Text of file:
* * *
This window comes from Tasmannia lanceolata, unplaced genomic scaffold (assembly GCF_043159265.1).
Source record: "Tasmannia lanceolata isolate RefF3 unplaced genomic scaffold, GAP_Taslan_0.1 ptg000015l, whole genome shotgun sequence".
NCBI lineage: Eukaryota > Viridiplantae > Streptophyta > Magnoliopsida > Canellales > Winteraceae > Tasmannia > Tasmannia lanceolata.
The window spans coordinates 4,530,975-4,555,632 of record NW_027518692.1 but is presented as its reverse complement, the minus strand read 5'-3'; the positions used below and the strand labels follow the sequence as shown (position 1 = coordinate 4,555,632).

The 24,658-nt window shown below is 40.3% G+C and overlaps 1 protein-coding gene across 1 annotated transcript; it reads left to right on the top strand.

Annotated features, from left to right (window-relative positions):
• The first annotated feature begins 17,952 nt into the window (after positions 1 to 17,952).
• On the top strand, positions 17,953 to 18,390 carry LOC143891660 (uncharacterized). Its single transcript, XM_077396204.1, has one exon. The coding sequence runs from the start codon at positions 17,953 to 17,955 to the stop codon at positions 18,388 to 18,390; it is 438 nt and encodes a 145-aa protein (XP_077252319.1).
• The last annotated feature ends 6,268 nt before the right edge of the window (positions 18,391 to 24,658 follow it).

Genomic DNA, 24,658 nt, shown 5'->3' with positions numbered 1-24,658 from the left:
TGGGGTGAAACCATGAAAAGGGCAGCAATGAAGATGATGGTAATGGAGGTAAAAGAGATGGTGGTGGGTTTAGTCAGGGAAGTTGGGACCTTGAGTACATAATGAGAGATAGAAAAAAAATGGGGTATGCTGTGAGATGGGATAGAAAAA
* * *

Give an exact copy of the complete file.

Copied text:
This window comes from Tasmannia lanceolata, unplaced genomic scaffold (assembly GCF_043159265.1).
Source record: "Tasmannia lanceolata isolate RefF3 unplaced genomic scaffold, GAP_Taslan_0.1 ptg000015l, whole genome shotgun sequence".
NCBI lineage: Eukaryota > Viridiplantae > Streptophyta > Magnoliopsida > Canellales > Winteraceae > Tasmannia > Tasmannia lanceolata.
The window spans coordinates 4,530,975-4,555,632 of record NW_027518692.1 but is presented as its reverse complement, the minus strand read 5'-3'; the positions used below and the strand labels follow the sequence as shown (position 1 = coordinate 4,555,632).

The 24,658-nt window shown below is 40.3% G+C and overlaps 1 protein-coding gene across 1 annotated transcript; it reads left to right on the top strand.

Annotated features, from left to right (window-relative positions):
• The first annotated feature begins 17,952 nt into the window (after positions 1 to 17,952).
• On the top strand, positions 17,953 to 18,390 carry LOC143891660 (uncharacterized). Its single transcript, XM_077396204.1, has one exon. The coding sequence runs from the start codon at positions 17,953 to 17,955 to the stop codon at positions 18,388 to 18,390; it is 438 nt and encodes a 145-aa protein (XP_077252319.1).
• The last annotated feature ends 6,268 nt before the right edge of the window (positions 18,391 to 24,658 follow it).

Genomic DNA, 24,658 nt, shown 5'->3' with positions numbered 1-24,658 from the left:
TGGGGTGAAACCATGAAAAGGGCAGCAATGAAGATGATGGTAATGGAGGTAAAAGAGATGGTGGTGGGTTTAGTCAGGGAAGTTGGGACCTTGAGTACATAATGAGAGATAGAAAAAAAATGGGGTATGCTGTGAGATGGGATAGAAAAA